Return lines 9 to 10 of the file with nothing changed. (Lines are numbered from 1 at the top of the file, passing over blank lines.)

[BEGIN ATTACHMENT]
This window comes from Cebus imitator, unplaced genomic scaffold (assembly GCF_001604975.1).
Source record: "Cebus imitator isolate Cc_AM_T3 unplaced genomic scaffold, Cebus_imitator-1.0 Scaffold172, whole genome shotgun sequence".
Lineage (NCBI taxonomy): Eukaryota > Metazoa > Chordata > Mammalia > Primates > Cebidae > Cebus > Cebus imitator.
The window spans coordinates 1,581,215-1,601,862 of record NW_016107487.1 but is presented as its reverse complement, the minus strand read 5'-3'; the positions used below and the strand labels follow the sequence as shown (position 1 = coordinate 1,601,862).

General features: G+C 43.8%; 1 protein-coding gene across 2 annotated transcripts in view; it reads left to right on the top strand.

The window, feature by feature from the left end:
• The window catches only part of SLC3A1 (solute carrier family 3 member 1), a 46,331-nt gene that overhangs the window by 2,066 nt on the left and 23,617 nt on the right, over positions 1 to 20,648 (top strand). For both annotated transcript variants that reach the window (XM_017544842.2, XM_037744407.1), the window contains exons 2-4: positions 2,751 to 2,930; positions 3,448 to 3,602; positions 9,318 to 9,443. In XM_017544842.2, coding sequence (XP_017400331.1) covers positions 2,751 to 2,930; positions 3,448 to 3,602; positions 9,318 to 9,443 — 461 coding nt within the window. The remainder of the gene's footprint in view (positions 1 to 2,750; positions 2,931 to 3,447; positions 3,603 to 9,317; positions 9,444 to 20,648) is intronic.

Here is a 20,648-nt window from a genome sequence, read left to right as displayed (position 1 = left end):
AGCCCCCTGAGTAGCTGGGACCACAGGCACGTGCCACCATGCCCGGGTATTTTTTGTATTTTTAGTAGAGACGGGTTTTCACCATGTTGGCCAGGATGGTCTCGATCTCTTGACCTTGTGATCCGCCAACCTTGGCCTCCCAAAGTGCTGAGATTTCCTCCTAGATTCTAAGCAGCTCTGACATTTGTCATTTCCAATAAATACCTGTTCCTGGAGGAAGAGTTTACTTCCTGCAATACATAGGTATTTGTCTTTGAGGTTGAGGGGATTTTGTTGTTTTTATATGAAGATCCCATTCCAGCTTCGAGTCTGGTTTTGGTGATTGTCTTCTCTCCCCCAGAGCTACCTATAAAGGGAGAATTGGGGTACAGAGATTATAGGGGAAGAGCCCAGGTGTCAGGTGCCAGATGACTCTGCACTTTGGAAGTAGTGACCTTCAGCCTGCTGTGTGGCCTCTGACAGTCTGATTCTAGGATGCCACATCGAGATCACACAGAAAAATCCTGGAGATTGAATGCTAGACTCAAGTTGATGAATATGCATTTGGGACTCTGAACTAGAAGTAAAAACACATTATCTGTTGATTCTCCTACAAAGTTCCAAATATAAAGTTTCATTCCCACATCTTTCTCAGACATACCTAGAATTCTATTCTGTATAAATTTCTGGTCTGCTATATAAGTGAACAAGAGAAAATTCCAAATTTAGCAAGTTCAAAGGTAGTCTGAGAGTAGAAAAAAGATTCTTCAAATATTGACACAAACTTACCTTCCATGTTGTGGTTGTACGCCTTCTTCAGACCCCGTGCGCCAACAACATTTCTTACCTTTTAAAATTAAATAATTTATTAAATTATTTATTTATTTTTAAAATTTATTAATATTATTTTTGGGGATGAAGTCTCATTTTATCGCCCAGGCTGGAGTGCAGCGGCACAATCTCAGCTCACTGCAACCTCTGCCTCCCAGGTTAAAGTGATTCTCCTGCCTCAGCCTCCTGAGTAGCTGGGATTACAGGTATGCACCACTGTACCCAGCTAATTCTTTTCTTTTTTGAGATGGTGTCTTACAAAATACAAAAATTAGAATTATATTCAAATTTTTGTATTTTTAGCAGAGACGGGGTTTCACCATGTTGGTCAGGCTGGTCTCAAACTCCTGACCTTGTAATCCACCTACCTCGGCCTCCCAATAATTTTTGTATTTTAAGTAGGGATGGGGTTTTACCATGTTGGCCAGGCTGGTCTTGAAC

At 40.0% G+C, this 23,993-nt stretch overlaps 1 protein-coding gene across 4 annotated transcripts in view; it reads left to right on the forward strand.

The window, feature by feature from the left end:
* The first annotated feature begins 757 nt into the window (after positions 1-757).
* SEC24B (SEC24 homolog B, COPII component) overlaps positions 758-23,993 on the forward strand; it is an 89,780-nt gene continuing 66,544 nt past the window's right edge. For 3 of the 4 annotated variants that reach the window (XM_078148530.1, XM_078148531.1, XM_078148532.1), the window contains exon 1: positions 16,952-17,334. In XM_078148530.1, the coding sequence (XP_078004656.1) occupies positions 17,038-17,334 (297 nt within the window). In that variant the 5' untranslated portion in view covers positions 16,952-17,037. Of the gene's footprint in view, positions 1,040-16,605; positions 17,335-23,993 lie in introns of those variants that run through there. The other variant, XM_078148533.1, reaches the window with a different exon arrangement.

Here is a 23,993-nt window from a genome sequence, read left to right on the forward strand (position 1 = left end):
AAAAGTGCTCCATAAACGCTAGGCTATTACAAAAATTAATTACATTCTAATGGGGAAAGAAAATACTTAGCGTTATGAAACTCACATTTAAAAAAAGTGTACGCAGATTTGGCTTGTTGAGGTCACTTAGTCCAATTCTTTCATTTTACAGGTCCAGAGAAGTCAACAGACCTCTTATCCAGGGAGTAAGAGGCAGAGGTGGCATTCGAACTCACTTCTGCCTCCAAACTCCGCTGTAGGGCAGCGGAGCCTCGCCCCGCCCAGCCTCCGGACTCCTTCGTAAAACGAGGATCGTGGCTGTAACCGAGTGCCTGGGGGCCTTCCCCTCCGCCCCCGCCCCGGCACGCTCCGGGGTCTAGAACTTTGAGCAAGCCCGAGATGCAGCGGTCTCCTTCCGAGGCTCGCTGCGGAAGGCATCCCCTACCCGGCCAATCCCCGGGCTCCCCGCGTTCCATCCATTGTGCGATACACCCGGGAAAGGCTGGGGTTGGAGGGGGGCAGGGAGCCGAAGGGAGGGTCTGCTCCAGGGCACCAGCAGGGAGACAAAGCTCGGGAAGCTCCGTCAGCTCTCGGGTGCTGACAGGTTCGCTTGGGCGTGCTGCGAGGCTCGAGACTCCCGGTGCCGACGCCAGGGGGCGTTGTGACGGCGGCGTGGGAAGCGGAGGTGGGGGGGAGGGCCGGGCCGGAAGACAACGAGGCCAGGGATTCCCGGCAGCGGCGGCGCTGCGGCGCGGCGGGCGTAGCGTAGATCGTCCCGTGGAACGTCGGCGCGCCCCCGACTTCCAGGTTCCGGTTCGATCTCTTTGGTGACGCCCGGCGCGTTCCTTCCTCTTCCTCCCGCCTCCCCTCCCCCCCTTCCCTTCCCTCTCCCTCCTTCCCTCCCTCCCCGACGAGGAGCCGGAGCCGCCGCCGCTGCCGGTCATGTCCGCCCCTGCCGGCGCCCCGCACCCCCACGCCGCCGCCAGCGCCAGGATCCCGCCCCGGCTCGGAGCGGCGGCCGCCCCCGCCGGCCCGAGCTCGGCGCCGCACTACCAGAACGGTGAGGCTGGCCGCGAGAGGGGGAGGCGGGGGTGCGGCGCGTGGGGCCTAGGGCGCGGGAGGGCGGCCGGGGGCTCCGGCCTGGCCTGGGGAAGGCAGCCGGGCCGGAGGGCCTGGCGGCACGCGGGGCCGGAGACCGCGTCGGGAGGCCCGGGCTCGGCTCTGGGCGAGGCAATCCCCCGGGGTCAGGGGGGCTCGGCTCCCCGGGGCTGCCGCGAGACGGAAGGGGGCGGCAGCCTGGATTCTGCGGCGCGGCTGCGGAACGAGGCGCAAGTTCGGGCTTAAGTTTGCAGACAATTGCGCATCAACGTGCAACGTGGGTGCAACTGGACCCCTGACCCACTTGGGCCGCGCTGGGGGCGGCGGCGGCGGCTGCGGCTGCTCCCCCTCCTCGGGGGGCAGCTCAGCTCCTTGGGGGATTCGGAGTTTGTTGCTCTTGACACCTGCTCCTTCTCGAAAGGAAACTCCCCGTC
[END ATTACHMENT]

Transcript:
AGCCCCCTGAGTAGCTGGGACCACAGGCACGTGCCACCATGCCCGGGTATTTTTTGTATTTTTAGTAGAGACGGGTTTTCACCATGTTGGCCAGGATGGTCTCGATCTCTTGACCTTGTGATCCGCCAACCTTGGCCTCCCAAAGTGCTGAGATTTCCTCCTAGATTCTAAGCAGCTCTGACATTTGTCATTTCCAATAAATACCTGTTCCTGGAGGAAGAGTTTACTTCCTGCAATACATAGGTATTTGTCTTTGAGGTTGAGGGGATTTTGTTGTTTTTATATGAAGATCCCATTCCAGCTTCGAGTCTGGTTTTGGTGATTGTCTTCTCTCCCCCAGAGCTACCTATAAAGGGAGAATTGGGGTACAGAGATTATAGGGGAAGAGCCCAGGTGTCAGGTGCCAGATGACTCTGCACTTTGGAAGTAGTGACCTTCAGCCTGCTGTGTGGCCTCTGACAGTCTGATTCTAGGATGCCACATCGAGATCACACAGAAAAATCCTGGAGATTGAATGCTAGACTCAAGTTGATGAATATGCATTTGGGACTCTGAACTAGAAGTAAAAACACATTATCTGTTGATTCTCCTACAAAGTTCCAAATATAAAGTTTCATTCCCACATCTTTCTCAGACATACCTAGAATTCTATTCTGTATAAATTTCTGGTCTGCTATATAAGTGAACAAGAGAAAATTCCAAATTTAGCAAGTTCAAAGGTAGTCTGAGAGTAGAAAAAAGATTCTTCAAATATTGACACAAACTTACCTTCCATGTTGTGGTTGTACGCCTTCTTCAGACCCCGTGCGCCAACAACATTTCTTACCTTTTAAAATTAAATAATTTATTAAATTATTTATTTATTTTTAAAATTTATTAATATTATTTTTGGGGATGAAGTCTCATTTTATCGCCCAGGCTGGAGTGCAGCGGCACAATCTCAGCTCACTGCAACCTCTGCCTCCCAGGTTAAAGTGATTCTCCTGCCTCAGCCTCCTGAGTAGCTGGGATTACAGGTATGCACCACTGTACCCAGCTAATTCTTTTCTTTTTTGAGATGGTGTCTTACAAAATACAAAAATTAGAATTATATTCAAATTTTTGTATTTTTAGCAGAGACGGGGTTTCACCATGTTGGTCAGGCTGGTCTCAAACTCCTGACCTTGTAATCCACCTACCTCGGCCTCCCAATAATTTTTGTATTTTAAGTAGGGATGGGGTTTTACCATGTTGGCCAGGCTGGTCTTGAAC

At 40.0% G+C, this 23,993-nt stretch overlaps 1 protein-coding gene across 4 annotated transcripts in view; it reads left to right on the forward strand.